August 23, 2019
August 23, 2019
Director Maureen Corcoran
Ohio Department of Medicaid
Columbus, Ohio 43215
Dear Director Corcoran,
Thank you for the opportunity to review and comment on the proposed evaluation methodology for the Group VIII work requirement demonstration study.
More information on each of our recommendations is provided below.
The proposal does not include evaluation of program administration that may affect enrollment, continued coverage and exemption of Group VIII patients subject to work requirements.
A. The evaluation does not address the variation in administrative process across Ohio’s 88 counties, which are responsible for health and human service program administration.
Ohio’s Legal Aid organizations find significant variation in administration protocols related to work requirements and overall administration of human service programs, including determination and redetermination of eligibility and how and when exemptions are granted.
The evaluation should include a comparison of outcomes in counties where work requirement exemptions are granted generously and those where granting of exemptions is rare; where case closure codes are used carefully and where they are not used at all, where redetermination has gone well and where it is problematic, to better understand the 1115 demonstration project outcomes.
B. Program administration matters to the success or failure of a public service enrollee subject to work requirements, as identified and evaluated in the TANF program, Ohio Works First (OWF).
Ohio’s counties fear the fiscal impact of an unresolved federal penalty for failing to meet TANF work requirements during the recession. An evaluation of Ohio’s work requirements in OWF found caseworkers sanctioned people to ensure compliance with work requirements, reducing the denominator (caseload) to enhance ratios, which led to a sanction rate (dropping people from the program) so far above the national average that it caught legislators’ attention. Concern over the penalty has been heightened by eight years of deep state cuts in revenue sharing through the local government fund. These fiscal concerns could affect program administration, leading to the granting of fewer exemptions and sanctioning people for minor infractions, which could harm enrollees and lead to unnecessarily high loss of coverage. The evaluation should investigate this in the context of workplace culture of offices administering the work requirement.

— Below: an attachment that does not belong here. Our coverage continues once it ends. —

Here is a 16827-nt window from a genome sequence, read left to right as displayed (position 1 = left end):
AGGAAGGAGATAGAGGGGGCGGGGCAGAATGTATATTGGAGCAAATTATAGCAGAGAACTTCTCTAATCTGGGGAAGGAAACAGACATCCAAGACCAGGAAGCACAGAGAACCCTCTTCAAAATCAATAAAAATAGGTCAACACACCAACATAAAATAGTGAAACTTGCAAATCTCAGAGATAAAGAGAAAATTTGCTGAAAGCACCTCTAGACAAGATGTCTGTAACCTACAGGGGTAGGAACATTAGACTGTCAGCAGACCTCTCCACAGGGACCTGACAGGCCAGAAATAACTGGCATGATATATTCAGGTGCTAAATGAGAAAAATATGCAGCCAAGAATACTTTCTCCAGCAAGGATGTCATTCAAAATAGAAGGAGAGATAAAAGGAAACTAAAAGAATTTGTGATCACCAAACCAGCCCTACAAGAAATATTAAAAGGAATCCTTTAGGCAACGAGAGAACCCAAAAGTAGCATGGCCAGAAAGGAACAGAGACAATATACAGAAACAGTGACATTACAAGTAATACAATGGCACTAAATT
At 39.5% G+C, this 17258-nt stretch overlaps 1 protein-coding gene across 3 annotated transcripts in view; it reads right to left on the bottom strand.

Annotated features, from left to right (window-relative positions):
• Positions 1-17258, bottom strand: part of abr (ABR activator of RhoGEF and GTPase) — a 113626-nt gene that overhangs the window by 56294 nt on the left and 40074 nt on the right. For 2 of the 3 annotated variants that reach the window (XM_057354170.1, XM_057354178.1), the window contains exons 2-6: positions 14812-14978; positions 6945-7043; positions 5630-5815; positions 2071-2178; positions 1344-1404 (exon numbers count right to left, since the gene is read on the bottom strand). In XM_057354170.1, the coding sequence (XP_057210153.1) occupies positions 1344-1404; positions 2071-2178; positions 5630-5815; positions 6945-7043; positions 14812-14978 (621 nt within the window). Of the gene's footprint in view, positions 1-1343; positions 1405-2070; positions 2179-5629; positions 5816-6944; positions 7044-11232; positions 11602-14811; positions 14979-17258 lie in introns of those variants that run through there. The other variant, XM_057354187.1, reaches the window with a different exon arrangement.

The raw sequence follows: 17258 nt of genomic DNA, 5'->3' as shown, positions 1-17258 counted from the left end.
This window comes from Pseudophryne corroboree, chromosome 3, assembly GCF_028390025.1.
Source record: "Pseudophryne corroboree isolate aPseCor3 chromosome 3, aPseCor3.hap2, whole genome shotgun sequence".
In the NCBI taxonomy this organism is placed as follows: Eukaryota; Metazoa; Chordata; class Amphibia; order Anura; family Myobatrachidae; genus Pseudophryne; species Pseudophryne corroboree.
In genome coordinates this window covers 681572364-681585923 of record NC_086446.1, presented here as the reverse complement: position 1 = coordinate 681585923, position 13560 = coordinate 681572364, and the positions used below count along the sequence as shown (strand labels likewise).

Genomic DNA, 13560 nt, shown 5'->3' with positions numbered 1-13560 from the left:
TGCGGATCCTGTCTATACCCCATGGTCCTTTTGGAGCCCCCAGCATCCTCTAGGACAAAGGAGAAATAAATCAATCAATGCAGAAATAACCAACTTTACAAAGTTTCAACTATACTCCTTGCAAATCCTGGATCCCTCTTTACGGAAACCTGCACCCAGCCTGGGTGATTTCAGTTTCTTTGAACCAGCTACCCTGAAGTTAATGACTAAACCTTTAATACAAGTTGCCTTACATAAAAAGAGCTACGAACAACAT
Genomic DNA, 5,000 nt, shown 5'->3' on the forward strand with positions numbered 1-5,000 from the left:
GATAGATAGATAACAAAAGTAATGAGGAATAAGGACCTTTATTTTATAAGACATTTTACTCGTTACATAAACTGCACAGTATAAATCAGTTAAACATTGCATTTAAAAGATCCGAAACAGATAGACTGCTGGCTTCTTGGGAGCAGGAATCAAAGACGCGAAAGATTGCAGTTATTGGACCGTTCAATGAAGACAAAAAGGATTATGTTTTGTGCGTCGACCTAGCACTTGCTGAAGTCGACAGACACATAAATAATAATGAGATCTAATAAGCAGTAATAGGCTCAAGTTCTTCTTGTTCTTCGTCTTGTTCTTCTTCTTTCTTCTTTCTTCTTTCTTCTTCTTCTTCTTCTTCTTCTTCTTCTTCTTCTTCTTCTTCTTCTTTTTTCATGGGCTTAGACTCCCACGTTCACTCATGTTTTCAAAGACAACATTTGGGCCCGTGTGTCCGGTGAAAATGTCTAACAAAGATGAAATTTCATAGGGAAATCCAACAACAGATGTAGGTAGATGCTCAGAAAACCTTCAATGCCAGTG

C. A drop in enrollment among children led CMS to require a corrective action plan of Ohio; one component contributing to this decline is identified as Ohio’s redetermination process.
Problems in the redetermination process have contributed to decline in Medicaid enrollment. The evaluation should examine how administration of eligibility and redetermination affects outcomes of the Medicaid work requirement.
The evaluation plan needs a research question on the outcomes of loss of Medicaid on Group VIII enrollees who fail to succeed at work requirements, or who fail to enroll because of the work requirement.
Attrition from the study will mask disenrollment. This is already a problem in Ohio’s Medicaid program, as evidenced by the CMS mandate for corrective action within the CHIP program. Given decline in enrollment among those subject to work requirements in Arkansas, Ohio can expect rates of disenrollment to increase due to work requirements. This needs to be monitored in the evaluation process.